From his first album Adventures in Foam (1997), signed at the time under the nickname “Cujo”, Amon Tobin accustomed us to acoustic sounds, skillfully blended into breakbeat, trip-hop, drum’n’bass or hardcore. They appeared here and there, like reminiscences in a futuristic universe. Conversely, in this new album, he sets up acoustic primacy as a real system of composition. Electronics are hardly used any more than as processing, and the raw material comes mainly from the sounds of strings, drums, basses, brass or vocals, which, of course, pass through the prism of his table. mixing. Sampled, looped, compressed, filtered, these sounds are treated with care by the electronics, and ultimately it does not matter whether the original material is or not. 

Amon Tobin, who has never been an aesthetic fundamentalist, has always fired on everything, and his claimed freedom allows him to use what he wants without complexes. This unique relaxation, pushed here like an exclamation, gives him the air of a disrespectful poet. This is where his music draws its strength, grace and modernity.


Splinter Cell : Chaos Theory est un jeu sombre et cruel dans lequel des hommes d’état américains et japonais s’allient, afin de contrer une coalition sino-coréenne dont les cyberpirates seraient capables de mettre en péril l’économie mondiale. On y croise des espions héroïques, des politiciens douteux et des mercenaires sans scrupules, le but du jeu étant d’éradiquer les ennemis par tous les moyens. On imagine le pire, on y participe, dans une atmosphère tendue de complot, de guerre souterraine et de crispation internationale. C’est dire si on baigne dans une ambiance de fête…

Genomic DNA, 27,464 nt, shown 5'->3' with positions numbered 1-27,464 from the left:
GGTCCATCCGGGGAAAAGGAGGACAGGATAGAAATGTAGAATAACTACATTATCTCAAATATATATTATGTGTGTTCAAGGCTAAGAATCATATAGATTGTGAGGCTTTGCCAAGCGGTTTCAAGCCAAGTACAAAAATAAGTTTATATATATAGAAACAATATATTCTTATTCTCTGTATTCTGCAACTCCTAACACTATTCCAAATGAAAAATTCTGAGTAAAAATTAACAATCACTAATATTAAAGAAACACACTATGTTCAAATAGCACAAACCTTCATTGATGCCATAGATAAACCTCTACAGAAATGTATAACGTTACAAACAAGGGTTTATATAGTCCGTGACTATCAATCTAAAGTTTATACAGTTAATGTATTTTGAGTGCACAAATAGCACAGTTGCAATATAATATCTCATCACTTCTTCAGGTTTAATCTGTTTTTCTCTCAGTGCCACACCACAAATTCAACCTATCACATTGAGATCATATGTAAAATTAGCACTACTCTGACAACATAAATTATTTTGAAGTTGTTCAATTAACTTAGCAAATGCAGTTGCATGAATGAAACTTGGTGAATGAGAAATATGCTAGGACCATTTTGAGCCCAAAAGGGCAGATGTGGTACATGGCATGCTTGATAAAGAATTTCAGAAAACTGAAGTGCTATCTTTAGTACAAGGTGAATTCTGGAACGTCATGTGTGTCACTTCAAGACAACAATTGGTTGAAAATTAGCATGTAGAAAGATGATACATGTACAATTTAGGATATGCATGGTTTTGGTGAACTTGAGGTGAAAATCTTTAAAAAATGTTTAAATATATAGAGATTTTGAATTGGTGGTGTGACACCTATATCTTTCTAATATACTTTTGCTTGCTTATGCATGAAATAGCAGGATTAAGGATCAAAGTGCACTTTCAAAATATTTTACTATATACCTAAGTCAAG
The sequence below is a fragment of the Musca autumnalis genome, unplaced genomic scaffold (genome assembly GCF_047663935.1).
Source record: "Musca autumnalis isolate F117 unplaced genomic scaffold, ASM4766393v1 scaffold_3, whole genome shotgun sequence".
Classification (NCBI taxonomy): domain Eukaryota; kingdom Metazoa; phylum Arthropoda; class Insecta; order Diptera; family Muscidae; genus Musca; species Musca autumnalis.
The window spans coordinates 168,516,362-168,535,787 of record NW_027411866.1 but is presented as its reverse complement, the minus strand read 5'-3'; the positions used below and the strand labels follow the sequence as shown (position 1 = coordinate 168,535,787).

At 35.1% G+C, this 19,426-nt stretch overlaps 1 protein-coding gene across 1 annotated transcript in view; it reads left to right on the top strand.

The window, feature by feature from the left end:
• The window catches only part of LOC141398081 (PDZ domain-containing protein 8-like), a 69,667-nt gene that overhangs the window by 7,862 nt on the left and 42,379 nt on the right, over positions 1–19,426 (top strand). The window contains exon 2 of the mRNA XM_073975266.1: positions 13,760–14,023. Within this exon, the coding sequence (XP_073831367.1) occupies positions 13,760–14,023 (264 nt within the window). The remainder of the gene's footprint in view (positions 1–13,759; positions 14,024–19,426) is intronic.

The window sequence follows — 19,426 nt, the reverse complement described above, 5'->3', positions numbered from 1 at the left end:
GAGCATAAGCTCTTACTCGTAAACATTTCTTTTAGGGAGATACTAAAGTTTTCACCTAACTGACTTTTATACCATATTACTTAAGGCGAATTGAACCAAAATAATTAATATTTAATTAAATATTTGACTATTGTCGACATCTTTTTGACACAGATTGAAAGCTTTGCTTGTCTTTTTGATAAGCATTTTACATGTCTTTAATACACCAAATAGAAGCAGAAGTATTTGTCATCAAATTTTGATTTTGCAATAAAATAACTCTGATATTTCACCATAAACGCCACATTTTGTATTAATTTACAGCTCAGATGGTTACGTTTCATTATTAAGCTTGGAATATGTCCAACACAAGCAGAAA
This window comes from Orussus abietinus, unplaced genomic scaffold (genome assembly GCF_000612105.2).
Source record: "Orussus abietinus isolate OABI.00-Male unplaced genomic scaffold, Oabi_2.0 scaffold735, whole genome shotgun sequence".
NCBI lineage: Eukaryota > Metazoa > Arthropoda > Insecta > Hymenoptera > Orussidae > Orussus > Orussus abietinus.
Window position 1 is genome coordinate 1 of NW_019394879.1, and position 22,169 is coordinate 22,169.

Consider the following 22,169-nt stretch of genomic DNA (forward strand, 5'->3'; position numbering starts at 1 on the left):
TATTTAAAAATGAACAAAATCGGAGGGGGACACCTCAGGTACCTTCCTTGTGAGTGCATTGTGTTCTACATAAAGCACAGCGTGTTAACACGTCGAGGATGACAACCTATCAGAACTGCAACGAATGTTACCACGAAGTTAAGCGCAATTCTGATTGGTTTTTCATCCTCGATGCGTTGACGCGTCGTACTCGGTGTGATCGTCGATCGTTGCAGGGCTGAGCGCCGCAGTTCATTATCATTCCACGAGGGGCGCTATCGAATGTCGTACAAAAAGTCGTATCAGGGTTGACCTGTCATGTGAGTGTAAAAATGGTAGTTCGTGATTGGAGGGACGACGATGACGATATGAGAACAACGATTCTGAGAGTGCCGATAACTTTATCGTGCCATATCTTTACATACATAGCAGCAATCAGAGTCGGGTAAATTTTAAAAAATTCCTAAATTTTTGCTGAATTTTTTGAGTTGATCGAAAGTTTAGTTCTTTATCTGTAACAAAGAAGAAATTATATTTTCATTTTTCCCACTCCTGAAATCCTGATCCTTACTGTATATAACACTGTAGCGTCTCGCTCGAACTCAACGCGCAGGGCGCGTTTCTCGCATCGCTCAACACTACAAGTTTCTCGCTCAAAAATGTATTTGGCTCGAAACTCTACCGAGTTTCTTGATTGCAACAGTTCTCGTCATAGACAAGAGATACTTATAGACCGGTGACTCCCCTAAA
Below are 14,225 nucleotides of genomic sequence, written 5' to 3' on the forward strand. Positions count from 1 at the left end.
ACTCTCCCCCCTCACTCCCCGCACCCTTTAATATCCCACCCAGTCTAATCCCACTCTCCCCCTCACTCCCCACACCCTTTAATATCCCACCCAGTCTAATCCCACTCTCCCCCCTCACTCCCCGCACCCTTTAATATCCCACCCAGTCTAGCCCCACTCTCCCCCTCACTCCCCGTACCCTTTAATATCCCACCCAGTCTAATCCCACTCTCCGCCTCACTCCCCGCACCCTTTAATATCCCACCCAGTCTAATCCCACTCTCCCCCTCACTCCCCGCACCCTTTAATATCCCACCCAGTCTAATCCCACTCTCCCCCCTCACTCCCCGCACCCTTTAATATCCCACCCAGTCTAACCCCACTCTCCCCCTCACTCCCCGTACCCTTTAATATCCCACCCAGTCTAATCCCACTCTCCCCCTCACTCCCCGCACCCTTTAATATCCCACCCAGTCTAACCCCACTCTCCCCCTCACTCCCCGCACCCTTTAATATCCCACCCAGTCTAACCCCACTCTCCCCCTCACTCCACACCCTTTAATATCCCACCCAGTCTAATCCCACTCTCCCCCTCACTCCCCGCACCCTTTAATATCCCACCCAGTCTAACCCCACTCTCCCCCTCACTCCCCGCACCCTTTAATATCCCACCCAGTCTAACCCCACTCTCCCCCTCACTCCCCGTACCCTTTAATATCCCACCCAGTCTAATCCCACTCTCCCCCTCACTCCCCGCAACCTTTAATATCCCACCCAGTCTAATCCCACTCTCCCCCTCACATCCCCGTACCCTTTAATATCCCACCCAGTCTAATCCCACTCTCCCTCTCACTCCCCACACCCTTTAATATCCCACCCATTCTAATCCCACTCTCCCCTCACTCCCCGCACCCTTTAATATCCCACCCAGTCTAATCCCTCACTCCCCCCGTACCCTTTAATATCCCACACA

Amon Tobin, qui rêve de musique de film depuis des années, a fait de cette commande un véritable chef d’œuvre. Il y crée avec la maestria qu’on lui connaît des plages tendues, inquiétantes, sombres ou effrayantes, dont le swing oppressant de Permutation (1998) offrait déjà un avant-goût. Il en profite surtout pour décliner des ambiances nerveuses, ciseler ses lignes mélodiques et tracer des contours d’une netteté fascinante à ses créations. Il varie à l’infini les scintillements de ses trames, dynamise ses phrases par des incrustations digitales inattendues. Il se surpasse. Sa musique respire l’inspiration débridée. Elle fuse. Et bien qu’elle contraste avec ses opus précédents, tant en matière de ton que de son, elle s’inscrit parfaitement dans leur lignée. Tobin pousse juste encore plus loin sa démarche créatrice, la complète, la précise ou l’épure. Cette musique nouvelle est une sorte de concentré, une essence de son savoir-faire prodigieux.

Dès son premier opus Adventures in Foam (1997), signé à l’époque sous le pseudo « Cujo », Amon Tobin nous a habitués à des sonorités acoustiques, habilement fondues dans une électronique breakbeat, trip-hop, drum’n’bass ou hardcore. Elles apparaissaient ça et là, comme des réminiscences dans un univers futuriste. À l’inverse, dans ce nouvel album, il érige la primauté acoustique en véritable système de composition. L’électronique n’est quasiment plus utilisée qu’en tant que traitement, et la matière première provient principalement de sons de cordes, de batteries, de basses, de cuivres ou de voix, qui, bien sûr, passent au prisme de sa table de mixage. Échantillonnées, bouclées, compressées, filtrées, ces sonorités sont traitées avec soin par l’électronique, et peu importe finalement que la matière originelle le soit ou non. Amon Tobin, qui n’a jamais été un intégriste esthétique, a toujours fait feu de tout bois, et sa liberté revendiquée l’autorise à se servir de ce que bon lui semble sans complexes. Cette décontraction unique et poussée ici comme une exclamation lui donne des allures de poète irrespectueux. C’est là que sa musique puise sa force, sa grâce et sa modernité.